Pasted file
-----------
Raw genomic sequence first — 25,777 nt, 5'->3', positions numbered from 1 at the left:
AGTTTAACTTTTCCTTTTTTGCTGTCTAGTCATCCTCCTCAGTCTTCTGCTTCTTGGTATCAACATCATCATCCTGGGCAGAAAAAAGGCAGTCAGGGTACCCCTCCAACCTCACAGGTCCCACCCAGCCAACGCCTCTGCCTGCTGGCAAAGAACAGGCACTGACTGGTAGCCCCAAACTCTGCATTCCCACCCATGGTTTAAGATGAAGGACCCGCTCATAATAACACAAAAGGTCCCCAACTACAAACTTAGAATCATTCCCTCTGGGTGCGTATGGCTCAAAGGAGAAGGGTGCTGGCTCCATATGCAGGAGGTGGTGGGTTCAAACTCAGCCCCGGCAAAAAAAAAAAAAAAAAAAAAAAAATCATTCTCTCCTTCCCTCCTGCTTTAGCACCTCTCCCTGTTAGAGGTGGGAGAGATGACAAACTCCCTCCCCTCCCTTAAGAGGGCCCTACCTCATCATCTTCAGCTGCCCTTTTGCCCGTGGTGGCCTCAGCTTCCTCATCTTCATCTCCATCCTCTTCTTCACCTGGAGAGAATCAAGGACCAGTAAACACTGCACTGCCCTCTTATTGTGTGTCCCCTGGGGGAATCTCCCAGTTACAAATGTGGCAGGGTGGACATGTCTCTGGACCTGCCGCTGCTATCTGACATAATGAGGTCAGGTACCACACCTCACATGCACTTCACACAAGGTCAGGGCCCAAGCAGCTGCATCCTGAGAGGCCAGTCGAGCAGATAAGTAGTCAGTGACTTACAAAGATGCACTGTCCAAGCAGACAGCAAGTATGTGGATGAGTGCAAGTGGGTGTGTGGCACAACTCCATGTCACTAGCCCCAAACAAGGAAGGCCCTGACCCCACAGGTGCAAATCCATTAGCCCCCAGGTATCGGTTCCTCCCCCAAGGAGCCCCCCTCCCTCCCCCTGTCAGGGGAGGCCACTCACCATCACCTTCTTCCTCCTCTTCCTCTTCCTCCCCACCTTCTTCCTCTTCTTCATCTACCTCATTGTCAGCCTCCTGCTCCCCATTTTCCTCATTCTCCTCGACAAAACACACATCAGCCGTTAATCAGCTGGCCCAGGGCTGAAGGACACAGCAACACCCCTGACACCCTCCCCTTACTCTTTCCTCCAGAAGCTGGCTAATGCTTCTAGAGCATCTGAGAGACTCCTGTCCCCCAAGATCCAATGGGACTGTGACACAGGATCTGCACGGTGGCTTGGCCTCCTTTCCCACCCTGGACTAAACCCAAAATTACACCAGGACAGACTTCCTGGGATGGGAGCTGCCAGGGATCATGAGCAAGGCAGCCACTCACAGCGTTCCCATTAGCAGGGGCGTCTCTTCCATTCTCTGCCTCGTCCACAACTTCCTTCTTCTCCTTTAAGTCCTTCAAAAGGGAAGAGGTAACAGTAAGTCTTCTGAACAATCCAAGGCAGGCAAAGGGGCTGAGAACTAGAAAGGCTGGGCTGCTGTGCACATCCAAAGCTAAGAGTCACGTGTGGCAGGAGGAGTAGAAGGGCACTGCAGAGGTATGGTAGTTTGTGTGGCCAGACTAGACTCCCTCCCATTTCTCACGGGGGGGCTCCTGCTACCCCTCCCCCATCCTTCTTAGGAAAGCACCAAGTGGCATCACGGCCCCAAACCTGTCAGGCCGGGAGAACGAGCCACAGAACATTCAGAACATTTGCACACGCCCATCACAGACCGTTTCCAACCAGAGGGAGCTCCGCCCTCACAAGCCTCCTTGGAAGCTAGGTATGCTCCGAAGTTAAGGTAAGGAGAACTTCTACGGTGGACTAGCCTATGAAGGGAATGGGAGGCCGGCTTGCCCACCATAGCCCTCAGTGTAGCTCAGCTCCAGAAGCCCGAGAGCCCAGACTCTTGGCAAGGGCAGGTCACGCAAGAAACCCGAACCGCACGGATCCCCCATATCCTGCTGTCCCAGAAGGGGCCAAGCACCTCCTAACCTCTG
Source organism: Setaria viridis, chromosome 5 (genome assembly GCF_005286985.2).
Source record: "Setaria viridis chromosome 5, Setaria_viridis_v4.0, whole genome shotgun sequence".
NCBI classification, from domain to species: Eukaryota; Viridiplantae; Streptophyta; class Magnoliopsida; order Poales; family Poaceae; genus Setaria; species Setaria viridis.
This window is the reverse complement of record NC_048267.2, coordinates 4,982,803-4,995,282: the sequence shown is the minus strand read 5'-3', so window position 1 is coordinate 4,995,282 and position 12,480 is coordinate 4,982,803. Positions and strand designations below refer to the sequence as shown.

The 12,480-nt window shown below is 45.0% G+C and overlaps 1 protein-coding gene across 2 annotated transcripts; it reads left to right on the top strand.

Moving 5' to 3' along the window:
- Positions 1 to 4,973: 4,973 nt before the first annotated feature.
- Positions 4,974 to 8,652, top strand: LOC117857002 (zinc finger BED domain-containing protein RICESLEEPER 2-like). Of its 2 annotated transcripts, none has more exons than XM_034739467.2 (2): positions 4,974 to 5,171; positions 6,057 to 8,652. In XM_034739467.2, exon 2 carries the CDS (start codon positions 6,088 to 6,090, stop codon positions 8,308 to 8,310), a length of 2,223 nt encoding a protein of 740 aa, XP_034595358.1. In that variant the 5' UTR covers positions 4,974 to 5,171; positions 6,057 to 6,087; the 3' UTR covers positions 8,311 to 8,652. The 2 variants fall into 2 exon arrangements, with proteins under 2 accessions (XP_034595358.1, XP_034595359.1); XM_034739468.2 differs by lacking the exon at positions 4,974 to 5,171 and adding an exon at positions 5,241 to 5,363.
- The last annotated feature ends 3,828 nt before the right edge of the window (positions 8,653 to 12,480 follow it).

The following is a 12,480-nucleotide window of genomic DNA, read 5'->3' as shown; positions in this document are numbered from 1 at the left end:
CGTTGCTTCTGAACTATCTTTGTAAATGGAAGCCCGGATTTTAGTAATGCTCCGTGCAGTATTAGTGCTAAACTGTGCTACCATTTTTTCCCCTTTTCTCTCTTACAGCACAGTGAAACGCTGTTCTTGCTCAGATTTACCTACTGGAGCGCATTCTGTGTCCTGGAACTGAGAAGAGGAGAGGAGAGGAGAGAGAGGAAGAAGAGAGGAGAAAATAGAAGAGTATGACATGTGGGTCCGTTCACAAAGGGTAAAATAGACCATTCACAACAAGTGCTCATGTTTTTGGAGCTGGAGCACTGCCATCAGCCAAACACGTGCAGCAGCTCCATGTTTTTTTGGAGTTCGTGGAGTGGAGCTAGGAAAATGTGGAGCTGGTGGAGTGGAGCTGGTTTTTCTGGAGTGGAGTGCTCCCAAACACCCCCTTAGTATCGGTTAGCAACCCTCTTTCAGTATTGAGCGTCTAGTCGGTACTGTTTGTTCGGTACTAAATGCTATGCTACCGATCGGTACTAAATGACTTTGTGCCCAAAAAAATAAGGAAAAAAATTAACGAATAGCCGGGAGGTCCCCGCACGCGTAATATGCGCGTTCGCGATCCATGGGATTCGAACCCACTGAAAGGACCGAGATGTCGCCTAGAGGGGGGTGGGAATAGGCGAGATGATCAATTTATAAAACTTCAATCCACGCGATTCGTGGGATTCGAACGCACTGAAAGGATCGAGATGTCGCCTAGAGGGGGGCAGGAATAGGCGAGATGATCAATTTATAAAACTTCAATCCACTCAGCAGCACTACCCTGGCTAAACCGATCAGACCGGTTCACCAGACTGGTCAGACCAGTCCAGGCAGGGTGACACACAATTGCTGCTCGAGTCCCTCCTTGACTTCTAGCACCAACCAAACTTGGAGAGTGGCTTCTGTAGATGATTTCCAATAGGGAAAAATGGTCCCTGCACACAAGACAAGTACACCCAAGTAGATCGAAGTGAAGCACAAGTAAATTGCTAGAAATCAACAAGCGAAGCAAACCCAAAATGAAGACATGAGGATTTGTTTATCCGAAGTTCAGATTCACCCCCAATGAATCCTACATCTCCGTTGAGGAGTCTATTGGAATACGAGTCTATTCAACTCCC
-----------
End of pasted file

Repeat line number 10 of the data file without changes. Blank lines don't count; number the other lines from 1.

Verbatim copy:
- Positions 4,974 to 8,652, top strand: LOC117857002 (zinc finger BED domain-containing protein RICESLEEPER 2-like). Of its 2 annotated transcripts, none has more exons than XM_034739467.2 (2): positions 4,974 to 5,171; positions 6,057 to 8,652. In XM_034739467.2, exon 2 carries the CDS (start codon positions 6,088 to 6,090, stop codon positions 8,308 to 8,310), a length of 2,223 nt encoding a protein of 740 aa, XP_034595358.1. In that variant the 5' UTR covers positions 4,974 to 5,171; positions 6,057 to 6,087; the 3' UTR covers positions 8,311 to 8,652. The 2 variants fall into 2 exon arrangements, with proteins under 2 accessions (XP_034595358.1, XP_034595359.1); XM_034739468.2 differs by lacking the exon at positions 4,974 to 5,171 and adding an exon at positions 5,241 to 5,363.